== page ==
Human behaviour is influenced by attitudes, even thought this was questioned at one point in time. Specific attitudes will predict specific behaviours as long as the person makes the cognitive link between the attitude and the behaviour. Attitudes can be formed through classical conditioning, operant conditioning, and social learning. People need to have consistency between their attitudes and behaviours. It is easier to change attitudes than behaviours and thus people are more likely to change their attitudes.
It is also in human nature to be aggressive. It is naïve to believe that world peace could be achieved. Aggression is universal although culture does try to restrict and govern aggression in different ways. Aggression may stem from frustration, from hotter temperatures, increased testosterone, exposure to weapons, and other reasons. Another negative interpersonal process is prejudice where people have a negative attitude towards other individuals because of their membership in a particular group. This negative attitude then results in unequal treatment of the individuals. Prejudice may be the result of competition for scarce resources or from the need to increase a person’s own feelings of self worth. Prejudice may be reduced by having regular contact with members of the out-group - as long as the members of the out group are of a similar status, the members are typical members of their group, and the contact is positive.
People are attracted to others that are similar to them and equally attractive. In addition favours, praise, and mimicry are ways to increase liking (good to know!!) Rejection is so hurtful because it means that the other person or people do not care about the relationship, and people were made to form relationships not break them. Good relationships promote health and longer lives. Despite the common belief that people must love themselves before they can love others, this is thought to be untrue. Self-love and narcissism may not be good for the relationship as the person may focus too much on him or her self. Rather, people must first accept themselves in order to have a secure relationship. A secure relationship is not only based on acceptance of the self as a worthy person it is also based on having no excessive fear of abandonment.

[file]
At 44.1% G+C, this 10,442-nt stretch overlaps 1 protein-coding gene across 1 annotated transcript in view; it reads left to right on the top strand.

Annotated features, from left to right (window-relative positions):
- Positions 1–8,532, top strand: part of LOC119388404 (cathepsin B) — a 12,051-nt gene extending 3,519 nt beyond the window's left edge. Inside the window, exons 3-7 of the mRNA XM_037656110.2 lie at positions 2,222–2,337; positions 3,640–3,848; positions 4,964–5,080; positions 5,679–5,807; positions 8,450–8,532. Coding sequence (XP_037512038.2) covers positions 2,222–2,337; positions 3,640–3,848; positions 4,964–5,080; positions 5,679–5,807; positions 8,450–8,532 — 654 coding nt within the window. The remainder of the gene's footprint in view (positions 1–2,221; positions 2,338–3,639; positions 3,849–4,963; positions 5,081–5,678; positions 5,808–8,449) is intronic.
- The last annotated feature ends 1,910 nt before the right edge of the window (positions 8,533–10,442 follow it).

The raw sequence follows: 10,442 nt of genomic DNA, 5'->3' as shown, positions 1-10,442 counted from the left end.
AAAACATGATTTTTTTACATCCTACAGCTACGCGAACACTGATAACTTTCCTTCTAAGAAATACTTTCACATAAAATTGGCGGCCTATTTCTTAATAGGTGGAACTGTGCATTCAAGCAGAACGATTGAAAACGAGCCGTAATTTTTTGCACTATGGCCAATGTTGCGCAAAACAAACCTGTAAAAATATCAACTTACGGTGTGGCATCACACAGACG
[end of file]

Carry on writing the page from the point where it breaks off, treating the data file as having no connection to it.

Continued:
Groups which involve two or more people who have some common goals and some degree of interdependence have several benefits. Cultural groups preserve information and pass it on to future generations. They can learn from others experiences and can benefit from division of labour. However as seen in the bystander effect sometimes groups of people create a sense of reduced responsibility in individuals.
Environmental psychology involves the study of interactions between people and their environments. This includes natural and architectural environments. Psychologist assess the behaviours, values, knowledge levels, attitudes, motivations, and decision-making processes held by individuals and strategically apply (or advise) psychological theory to try to change harmful approaches toward the natural environment. They may work for or act as consultants to environmental agencies, planning authorities and government bodies. In terms of the human-made environment social psychologists have studied the environments in homes, offices, playgrounds, parks, hospitals, schools, etc. Psychologists can make recommendation on how to build an environment that will satisfy the human needs of safety, comfort, and happiness.
I have really enjoyed the unit. I felt I could relate to it, and it really helped me to understand myself. This piece of assessment contributed to that understanding immensely. It was nice to have an assessment piece where we could actually think for a change. I have enjoyed the chance to share my opinions, and to read the opinions of others. This is far better than in class participation which I tend to struggle with being a rather shy and inhibited person. Also it gave me time to think and consolidate my thoughts before sharing.
- Also just as an attempt to get more marks :) I did not know about the cross-crediting for research participation so I actually did six hours instead of four.